1:40 CET

Remember me

 Rating ListJanuary 1st2013

MatPlus.Net Forum Helpmates My best problem

Page: [Previous] [Next] 1 2

@Kevin & @Joost

Here we are in a free forum, not in a publication place!

QUOTE

I don't think so Joost

I think so. See articles 20.2.c, 22.2.a and 24.1 of the Codex.

Hi Jacques

QUOTE
The problems you show does not seem to me to show dual avoidance.

Consider the solution

1. T7d5 Sh4+ 2. Ke4 Te6#

in P0538725. For this solution to work, any block/interference/selfpin on d5 will do. So it seems that we have a dual: 1.T7d5 and 1.T3d5.

But in the second move, the black king moves to a square from which he gains access to d3. This effect avoids the dual.

@ Joost

This question is not new here :
http://www.matplus.net/pub/start.php?app=forum&act=posts&fid=xshowh&tid=177&pid=1148#n1148
from 36 to 41 and
http://www.matplus.net/pub/start.php?app=forum&act=posts&fid=gen&tid=190

As I understand it, the simple meaning of the codex is to organize, at the total benefit of the author, a defence in case of anticipation.

It is not to define a publication rule that would be independant of the will of the author.

@ Thomas

Usually, when you use the term of dual-avoidance it is reciprocal and involves 2 variations a least.
It seems not to be so in your example.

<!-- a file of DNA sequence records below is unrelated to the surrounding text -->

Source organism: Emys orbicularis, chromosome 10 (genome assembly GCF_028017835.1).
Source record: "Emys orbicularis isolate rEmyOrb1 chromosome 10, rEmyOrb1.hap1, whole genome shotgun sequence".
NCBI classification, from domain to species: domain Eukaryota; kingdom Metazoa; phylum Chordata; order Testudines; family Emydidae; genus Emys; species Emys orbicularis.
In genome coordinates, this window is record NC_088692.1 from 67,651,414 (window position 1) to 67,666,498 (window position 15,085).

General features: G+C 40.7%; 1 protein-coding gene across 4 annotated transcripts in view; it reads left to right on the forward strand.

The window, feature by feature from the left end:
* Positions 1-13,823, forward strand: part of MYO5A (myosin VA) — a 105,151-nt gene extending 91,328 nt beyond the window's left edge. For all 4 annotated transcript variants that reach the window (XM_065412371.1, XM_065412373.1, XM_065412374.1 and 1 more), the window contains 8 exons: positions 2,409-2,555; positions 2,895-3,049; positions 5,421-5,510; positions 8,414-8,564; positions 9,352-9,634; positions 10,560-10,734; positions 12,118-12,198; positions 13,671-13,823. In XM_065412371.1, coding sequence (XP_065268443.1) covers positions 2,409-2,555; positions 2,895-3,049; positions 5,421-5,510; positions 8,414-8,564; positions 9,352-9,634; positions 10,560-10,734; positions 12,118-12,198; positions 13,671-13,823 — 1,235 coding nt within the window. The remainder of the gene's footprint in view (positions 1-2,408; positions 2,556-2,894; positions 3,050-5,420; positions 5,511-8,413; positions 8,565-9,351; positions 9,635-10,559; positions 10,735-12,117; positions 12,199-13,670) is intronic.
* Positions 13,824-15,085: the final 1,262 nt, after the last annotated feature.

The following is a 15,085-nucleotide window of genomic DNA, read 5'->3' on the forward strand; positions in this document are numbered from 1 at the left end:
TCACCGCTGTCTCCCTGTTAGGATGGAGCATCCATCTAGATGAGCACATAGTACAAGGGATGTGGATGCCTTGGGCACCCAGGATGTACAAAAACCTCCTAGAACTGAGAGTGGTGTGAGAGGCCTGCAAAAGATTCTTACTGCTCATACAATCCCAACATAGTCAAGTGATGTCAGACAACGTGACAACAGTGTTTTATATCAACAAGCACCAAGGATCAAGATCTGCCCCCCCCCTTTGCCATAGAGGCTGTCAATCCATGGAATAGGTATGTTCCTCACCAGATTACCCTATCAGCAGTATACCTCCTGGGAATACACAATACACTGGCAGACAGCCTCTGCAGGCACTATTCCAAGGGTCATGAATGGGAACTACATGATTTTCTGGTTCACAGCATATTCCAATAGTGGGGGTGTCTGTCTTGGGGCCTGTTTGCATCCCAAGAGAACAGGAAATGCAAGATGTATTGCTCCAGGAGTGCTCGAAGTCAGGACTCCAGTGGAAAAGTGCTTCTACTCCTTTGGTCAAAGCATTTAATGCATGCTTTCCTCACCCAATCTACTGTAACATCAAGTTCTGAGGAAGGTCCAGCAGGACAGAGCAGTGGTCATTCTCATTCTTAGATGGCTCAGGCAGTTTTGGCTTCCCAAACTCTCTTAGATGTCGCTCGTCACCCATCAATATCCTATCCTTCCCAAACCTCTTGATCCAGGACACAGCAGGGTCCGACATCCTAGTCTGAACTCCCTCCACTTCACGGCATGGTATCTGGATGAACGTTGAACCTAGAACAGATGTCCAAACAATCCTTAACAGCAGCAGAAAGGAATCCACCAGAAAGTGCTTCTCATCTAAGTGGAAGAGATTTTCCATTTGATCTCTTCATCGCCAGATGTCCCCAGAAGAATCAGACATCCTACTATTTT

(26) Posted by Juraj Lörinc [Tuesday, May 26, 2009 22:28]

Jacques: No, dual avoidance is stand alone phenomenon, just like e.g. threat paradox. It can be present in the single instance, but it is usually not enough to be treated like valuable theme. It becomes valuable usually only in combination with other phenomena or when multiplied. That is why it is usually recognized and noted, but in fact it is present much more often than expected.

Yes Juraj, I agree with you.

The point was : the dual avoidance to be noticed, in the example shown, is only one sided, and the effect used is not of high strategical value. So I think, that it is not worth to quote it.

All right then, point understood. Remark of Thomas was right in a sense that Sonnefeld problems have one solution each with dual avoidance, there is nothing wrong with that. As a judge, however, I would not like this lack of balance - or more precisely lack of dual avoidance in one of solutions.

@ Jacques,

In this instance (and any similar) I certainly hope your interpretation triumphs, but I see no reason to believe it has.

Where is it stated that Mat Plus Forum is considered free-chat (akin to email)?